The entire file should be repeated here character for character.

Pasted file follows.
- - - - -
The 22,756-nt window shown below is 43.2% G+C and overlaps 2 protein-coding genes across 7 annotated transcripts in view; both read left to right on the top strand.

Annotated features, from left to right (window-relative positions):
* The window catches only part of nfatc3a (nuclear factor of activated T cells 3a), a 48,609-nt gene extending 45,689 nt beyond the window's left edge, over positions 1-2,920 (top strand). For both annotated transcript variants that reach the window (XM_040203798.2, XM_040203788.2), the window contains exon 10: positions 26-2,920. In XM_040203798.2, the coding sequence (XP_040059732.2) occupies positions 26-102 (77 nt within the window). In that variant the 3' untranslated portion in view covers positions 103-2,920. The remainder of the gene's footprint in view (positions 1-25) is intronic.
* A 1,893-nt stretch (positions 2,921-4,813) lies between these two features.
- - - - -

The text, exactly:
The 22,756-nt window shown below is 43.2% G+C and overlaps 2 protein-coding genes across 7 annotated transcripts in view; both read left to right on the top strand.

Annotated features, from left to right (window-relative positions):
* The window catches only part of nfatc3a (nuclear factor of activated T cells 3a), a 48,609-nt gene extending 45,689 nt beyond the window's left edge, over positions 1-2,920 (top strand). For both annotated transcript variants that reach the window (XM_040203798.2, XM_040203788.2), the window contains exon 10: positions 26-2,920. In XM_040203798.2, the coding sequence (XP_040059732.2) occupies positions 26-102 (77 nt within the window). In that variant the 3' untranslated portion in view covers positions 103-2,920. The remainder of the gene's footprint in view (positions 1-25) is intronic.
* A 1,893-nt stretch (positions 2,921-4,813) lies between these two features.